Here are just a few of the many challenges a cataloger must face and overcome:

  • A musical composition may be created over a period of years. Meanwhile the composer is starting, finishing, and publishing other works.
  • It may be published more than once.
  • It may be published by more than one publisher.
  • It may be published piecemeal. The pieces may be written or published out of sequence.
  • It may be revised and republished, in part or in the whole.
  • Historical records may be incomplete, inaccurate, lost, or nonexistent.
  • A composer may hide works from the public or works may be misplaced or lost in dusty libraries.
  • New research may unearth new information that muddies the waters.
  • Continuing research may give scholars good reasons to change their minds about such matters as the date a work was published, the publication or composition sequence, about who is the actual composer of a work, or about whether the composer wrote a work attributed to him.
  • Looking at the same evidence, multiple catalogers may develop and cherish differences of opinion that incline them to opposing views about the provenance or other details of a composer's life and works, putting in doubt such details as the key in which a work is written or its tempo.
  • A composer may complicate matters by producing different versions of the same work, including draft copies, revisions of works already published, or versions specialized for different instruments.

Is it any wonder that mistakes and omissions sometimes occur in catalogs despite the cataloger's best efforts to catch and eliminate them? The bulk of available data about composers and their works is rock solid and dependable, but as a rule, the earlier or more obscure the composer, the more ambiguities and uncertainties in the details. Sometimes all a cataloger can do is to indicate when, where, or why the facts are in doubt.

how they cope; how they overcome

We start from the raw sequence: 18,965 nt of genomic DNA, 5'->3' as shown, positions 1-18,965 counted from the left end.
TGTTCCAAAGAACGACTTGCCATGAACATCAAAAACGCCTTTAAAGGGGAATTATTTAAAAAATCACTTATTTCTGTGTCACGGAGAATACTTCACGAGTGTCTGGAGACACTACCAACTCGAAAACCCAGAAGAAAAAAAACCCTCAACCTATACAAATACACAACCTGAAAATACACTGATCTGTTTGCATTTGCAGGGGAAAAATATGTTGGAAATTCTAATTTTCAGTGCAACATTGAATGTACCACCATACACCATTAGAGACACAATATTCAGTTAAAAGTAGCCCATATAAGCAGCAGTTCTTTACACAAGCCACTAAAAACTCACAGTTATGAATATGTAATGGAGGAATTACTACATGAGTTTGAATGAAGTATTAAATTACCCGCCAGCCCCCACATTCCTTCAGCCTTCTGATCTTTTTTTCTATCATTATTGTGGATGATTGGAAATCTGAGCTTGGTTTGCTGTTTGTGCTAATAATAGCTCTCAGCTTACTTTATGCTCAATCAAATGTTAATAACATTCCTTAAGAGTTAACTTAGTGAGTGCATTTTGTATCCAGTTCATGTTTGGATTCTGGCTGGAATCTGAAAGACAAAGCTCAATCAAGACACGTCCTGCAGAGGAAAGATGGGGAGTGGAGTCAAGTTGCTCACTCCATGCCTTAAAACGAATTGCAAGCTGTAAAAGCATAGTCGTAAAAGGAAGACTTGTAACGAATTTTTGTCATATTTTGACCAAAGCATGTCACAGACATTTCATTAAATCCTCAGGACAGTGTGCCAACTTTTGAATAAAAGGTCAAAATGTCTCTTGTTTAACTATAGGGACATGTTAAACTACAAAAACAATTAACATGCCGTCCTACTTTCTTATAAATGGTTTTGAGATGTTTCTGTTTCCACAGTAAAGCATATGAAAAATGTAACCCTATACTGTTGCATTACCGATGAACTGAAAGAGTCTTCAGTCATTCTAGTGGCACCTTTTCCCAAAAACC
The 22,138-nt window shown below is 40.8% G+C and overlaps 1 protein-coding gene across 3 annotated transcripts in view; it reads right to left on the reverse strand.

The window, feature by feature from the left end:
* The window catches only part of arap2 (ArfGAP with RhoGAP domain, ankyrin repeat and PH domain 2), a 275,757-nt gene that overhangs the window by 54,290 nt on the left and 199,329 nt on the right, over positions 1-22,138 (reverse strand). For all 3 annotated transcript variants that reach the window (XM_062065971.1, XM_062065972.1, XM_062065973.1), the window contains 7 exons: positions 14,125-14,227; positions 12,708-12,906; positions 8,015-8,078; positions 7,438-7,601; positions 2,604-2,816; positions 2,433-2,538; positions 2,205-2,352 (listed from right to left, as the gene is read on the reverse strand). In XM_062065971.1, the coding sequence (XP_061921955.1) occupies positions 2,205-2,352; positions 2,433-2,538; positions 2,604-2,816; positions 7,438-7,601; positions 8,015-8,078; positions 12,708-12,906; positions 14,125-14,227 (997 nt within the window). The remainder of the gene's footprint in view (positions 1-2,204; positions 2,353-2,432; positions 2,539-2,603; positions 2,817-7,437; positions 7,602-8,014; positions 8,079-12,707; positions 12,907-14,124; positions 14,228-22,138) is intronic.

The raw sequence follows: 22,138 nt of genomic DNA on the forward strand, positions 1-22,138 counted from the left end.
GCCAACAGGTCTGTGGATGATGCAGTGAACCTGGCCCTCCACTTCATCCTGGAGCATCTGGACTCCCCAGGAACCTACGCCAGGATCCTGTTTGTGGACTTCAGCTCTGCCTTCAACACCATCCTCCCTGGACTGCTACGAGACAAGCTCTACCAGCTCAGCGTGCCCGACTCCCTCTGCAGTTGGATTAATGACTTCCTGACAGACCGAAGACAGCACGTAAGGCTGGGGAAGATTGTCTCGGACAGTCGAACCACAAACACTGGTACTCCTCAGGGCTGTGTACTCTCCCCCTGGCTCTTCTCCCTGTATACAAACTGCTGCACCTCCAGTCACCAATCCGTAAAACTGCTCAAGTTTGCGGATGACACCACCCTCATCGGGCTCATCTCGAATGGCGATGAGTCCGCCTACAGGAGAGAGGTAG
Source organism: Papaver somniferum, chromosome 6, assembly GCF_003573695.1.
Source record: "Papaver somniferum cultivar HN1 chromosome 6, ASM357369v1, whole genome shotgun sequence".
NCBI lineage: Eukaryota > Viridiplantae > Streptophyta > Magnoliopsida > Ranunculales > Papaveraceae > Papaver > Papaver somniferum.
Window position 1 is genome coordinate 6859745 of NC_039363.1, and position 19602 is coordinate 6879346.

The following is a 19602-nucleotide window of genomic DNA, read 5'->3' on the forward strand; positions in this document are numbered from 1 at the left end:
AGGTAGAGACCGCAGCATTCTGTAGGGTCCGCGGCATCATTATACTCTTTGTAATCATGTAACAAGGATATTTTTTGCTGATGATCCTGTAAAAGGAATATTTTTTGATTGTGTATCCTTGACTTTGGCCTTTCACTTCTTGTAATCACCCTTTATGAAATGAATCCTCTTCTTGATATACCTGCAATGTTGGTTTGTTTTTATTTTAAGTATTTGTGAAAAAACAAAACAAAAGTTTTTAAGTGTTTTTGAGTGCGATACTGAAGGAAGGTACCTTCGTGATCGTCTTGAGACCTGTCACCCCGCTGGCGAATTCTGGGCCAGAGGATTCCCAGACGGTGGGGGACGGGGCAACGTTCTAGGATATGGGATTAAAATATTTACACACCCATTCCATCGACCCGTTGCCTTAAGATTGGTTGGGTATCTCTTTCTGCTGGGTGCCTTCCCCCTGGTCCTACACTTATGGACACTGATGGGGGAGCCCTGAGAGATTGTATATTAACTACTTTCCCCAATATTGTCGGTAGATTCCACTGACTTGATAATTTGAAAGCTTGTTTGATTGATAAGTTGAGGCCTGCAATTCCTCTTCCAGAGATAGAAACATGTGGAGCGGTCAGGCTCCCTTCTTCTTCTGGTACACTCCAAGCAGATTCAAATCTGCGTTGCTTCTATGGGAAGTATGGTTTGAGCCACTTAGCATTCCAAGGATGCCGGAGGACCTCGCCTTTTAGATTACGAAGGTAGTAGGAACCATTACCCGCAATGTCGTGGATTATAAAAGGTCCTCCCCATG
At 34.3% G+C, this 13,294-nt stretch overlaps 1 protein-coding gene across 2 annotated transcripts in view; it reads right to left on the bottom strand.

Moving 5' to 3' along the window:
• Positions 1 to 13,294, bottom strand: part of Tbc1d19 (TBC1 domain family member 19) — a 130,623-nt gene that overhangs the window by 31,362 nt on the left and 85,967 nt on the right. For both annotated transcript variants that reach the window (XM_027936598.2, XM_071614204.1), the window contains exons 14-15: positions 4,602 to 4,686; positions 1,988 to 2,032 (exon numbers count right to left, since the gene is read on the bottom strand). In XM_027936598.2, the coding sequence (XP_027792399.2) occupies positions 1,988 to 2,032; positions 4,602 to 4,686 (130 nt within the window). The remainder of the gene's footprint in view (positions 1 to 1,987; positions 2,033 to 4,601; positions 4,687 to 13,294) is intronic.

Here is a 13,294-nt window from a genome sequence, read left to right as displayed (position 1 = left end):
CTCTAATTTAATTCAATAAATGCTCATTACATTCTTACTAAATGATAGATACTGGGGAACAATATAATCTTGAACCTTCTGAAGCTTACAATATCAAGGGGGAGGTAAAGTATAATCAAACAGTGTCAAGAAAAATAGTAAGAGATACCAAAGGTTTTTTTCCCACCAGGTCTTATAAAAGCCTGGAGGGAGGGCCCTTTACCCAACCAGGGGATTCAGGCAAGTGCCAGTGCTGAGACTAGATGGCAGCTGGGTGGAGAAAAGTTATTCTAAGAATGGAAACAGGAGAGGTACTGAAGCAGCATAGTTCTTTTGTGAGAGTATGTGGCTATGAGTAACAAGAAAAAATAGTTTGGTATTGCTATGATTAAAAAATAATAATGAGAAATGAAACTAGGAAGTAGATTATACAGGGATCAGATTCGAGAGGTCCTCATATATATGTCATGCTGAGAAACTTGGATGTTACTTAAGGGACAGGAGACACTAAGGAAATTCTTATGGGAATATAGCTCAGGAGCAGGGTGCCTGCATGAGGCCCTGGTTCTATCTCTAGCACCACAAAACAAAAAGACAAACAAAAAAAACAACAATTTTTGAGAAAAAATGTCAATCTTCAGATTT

The best cataloger's operate under the premise that classical music is food for the soul; no good classical music should be lost. Catalogers are partners in a grand enterprise; getting all of it and getting it all right is paying homage to music and to musicians.

A cataloger will usually specialize in the works of a single composer. In most instances, cataloging the life work of a master composer is the cataloger's over-weaning passion; he may well make the task of cataloging one composer his life's work.

The mistakes and omissions that appear in catalogs are just as frustrating to the cataloger as they are to catalog users—even more so. The job of cataloger requires an unusual capacity for attention to detail and demands complete commitment; it consumes endless hours of painstaking research and detective work. There are many reasons for the unknowns, omissions, gaps, and errors found in these catalogs. theyillustrate why the cataloger's job can be complex at times and why exhaustive research may be sometimes be required to unearth and verify facts.

Is it any wonder that detective work is part and parcel with the task of research and compilation? To make their findings, in many cases catalogers diligently, even fervently, search the darkened corners and crevices of musty libraries, music school garrets, monastery back rooms, and closets. If it weren't for catalogers and other scholars, the number of great, near great, and humdrum manuscripts recovered from libraries, museums, schools, and other sources would be a fraction of what it is today; the world would know much less about the lives and times of their creators.

Given that the work is so hard, what motivates a cataloger? He loves his work. Music in general and the works of his special composer are usually his reason for being. We owe catalogers a large debt of gratitude.